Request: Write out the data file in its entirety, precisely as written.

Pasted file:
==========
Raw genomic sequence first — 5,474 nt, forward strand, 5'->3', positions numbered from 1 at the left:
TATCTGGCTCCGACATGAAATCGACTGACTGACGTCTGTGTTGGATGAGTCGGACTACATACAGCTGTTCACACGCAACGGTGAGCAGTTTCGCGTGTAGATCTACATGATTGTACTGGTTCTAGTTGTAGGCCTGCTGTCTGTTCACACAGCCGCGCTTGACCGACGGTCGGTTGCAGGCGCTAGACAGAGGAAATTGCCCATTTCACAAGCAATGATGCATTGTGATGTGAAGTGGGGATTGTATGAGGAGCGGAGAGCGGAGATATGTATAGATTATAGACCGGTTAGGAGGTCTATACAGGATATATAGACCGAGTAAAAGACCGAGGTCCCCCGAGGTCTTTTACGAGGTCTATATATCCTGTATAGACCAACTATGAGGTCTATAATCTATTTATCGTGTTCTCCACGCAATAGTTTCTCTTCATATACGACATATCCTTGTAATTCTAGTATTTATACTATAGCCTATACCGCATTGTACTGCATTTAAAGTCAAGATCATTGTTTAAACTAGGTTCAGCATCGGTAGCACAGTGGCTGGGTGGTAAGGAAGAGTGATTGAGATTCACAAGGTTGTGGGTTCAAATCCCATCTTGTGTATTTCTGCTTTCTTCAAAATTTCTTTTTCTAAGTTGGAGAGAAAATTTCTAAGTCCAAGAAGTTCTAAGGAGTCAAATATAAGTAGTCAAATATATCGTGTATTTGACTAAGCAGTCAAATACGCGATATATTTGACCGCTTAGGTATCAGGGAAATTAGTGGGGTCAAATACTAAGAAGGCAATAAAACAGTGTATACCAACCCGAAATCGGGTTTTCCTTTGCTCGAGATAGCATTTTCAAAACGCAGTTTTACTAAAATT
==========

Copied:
Raw genomic sequence first — 5,474 nt, forward strand, 5'->3', positions numbered from 1 at the left:
TATCTGGCTCCGACATGAAATCGACTGACTGACGTCTGTGTTGGATGAGTCGGACTACATACAGCTGTTCACACGCAACGGTGAGCAGTTTCGCGTGTAGATCTACATGATTGTACTGGTTCTAGTTGTAGGCCTGCTGTCTGTTCACACAGCCGCGCTTGACCGACGGTCGGTTGCAGGCGCTAGACAGAGGAAATTGCCCATTTCACAAGCAATGATGCATTGTGATGTGAAGTGGGGATTGTATGAGGAGCGGAGAGCGGAGATATGTATAGATTATAGACCGGTTAGGAGGTCTATACAGGATATATAGACCGAGTAAAAGACCGAGGTCCCCCGAGGTCTTTTACGAGGTCTATATATCCTGTATAGACCAACTATGAGGTCTATAATCTATTTATCGTGTTCTCCACGCAATAGTTTCTCTTCATATACGACATATCCTTGTAATTCTAGTATTTATACTATAGCCTATACCGCATTGTACTGCATTTAAAGTCAAGATCATTGTTTAAACTAGGTTCAGCATCGGTAGCACAGTGGCTGGGTGGTAAGGAAGAGTGATTGAGATTCACAAGGTTGTGGGTTCAAATCCCATCTTGTGTATTTCTGCTTTCTTCAAAATTTCTTTTTCTAAGTTGGAGAGAAAATTTCTAAGTCCAAGAAGTTCTAAGGAGTCAAATATAAGTAGTCAAATATATCGTGTATTTGACTAAGCAGTCAAATACGCGATATATTTGACCGCTTAGGTATCAGGGAAATTAGTGGGGTCAAATACTAAGAAGGCAATAAAACAGTGTATACCAACCCGAAATCGGGTTTTCCTTTGCTCGAGATAGCATTTTCAAAACGCAGTTTTACTAAAATT